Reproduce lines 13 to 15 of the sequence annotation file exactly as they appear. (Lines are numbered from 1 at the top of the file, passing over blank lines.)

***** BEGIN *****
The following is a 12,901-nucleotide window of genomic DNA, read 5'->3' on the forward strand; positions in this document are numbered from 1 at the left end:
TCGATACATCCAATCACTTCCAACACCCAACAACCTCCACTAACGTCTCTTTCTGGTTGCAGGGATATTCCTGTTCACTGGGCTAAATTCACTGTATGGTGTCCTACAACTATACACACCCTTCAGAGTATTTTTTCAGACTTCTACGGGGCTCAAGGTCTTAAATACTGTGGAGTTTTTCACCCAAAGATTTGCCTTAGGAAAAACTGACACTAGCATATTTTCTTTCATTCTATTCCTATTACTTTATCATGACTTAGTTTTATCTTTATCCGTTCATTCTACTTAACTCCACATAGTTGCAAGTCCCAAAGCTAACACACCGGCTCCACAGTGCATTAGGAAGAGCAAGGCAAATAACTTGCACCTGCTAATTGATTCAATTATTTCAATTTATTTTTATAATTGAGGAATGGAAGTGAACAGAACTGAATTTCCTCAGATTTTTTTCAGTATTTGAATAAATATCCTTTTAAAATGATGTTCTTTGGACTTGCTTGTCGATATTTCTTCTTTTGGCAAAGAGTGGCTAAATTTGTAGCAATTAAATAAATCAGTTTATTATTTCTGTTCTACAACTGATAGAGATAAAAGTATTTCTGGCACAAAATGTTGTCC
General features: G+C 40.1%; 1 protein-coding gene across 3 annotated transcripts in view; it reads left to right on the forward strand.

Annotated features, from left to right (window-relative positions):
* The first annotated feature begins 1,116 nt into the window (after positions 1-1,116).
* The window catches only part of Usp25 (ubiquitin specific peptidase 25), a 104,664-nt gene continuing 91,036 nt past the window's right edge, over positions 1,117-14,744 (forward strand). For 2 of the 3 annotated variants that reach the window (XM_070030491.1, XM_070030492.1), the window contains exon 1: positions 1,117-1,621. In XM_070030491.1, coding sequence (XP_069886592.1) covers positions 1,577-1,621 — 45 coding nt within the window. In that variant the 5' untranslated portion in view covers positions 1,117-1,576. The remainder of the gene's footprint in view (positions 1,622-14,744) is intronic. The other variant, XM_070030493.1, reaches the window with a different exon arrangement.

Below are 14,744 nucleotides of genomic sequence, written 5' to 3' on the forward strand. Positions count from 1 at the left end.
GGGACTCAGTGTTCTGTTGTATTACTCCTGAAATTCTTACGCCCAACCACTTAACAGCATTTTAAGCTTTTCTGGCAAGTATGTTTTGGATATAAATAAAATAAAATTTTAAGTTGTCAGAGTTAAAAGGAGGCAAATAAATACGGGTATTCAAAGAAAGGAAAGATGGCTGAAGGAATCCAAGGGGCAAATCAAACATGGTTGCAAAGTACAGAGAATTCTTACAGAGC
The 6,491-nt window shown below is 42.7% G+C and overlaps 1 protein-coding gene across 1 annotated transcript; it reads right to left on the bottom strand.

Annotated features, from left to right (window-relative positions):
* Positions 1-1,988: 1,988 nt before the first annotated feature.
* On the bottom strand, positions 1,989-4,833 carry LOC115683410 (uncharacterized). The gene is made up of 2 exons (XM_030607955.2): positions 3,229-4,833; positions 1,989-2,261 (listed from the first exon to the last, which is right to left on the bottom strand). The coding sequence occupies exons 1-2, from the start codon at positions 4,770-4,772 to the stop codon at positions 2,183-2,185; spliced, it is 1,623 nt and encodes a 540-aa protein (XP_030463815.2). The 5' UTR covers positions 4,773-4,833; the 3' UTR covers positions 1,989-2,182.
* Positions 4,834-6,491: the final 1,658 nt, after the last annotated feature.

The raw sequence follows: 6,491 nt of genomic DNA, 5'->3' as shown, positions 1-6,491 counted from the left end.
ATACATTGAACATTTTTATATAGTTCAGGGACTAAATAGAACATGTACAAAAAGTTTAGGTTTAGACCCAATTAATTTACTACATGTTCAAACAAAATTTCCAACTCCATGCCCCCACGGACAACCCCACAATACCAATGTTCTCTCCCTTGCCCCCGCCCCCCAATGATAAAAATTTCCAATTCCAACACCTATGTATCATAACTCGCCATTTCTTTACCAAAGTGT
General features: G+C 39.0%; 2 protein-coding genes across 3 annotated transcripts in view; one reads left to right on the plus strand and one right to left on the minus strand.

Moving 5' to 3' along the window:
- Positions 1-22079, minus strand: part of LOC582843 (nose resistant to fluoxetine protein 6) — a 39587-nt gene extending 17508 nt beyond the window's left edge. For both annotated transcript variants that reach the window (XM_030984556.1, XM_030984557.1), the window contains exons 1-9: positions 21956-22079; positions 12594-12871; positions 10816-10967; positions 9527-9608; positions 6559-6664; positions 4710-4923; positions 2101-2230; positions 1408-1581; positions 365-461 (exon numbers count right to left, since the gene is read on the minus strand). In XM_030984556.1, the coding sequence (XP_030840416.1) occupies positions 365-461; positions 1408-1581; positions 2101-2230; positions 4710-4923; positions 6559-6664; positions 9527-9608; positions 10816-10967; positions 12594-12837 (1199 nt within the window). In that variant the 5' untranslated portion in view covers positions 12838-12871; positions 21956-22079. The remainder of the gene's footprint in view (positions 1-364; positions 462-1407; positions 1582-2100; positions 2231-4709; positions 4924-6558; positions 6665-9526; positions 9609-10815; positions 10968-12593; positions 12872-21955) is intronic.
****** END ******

* Positions 4,834-6,491: the final 1,658 nt, after the last annotated feature.

The raw sequence follows: 6,491 nt of genomic DNA, 5'->3' as shown, positions 1-6,491 counted from the left end.
ATACATTGAACATTTTTATATAGTTCAGGGACTAAATAGAACATGTACAAAAAGTTTAGGTTTAGACCCAATTAATTTACTACATGTTCAAACAAAATTTCCAACTCCATGCCCCCACGGACAACCCCACAATACCAATGTTCTCTCCCTTGCCCCCGCCCCCCAATGATAAAAATTTCCAATTCCAACACCTATGTATCATAACTCGCCATTTCTTTACCAAAGTGT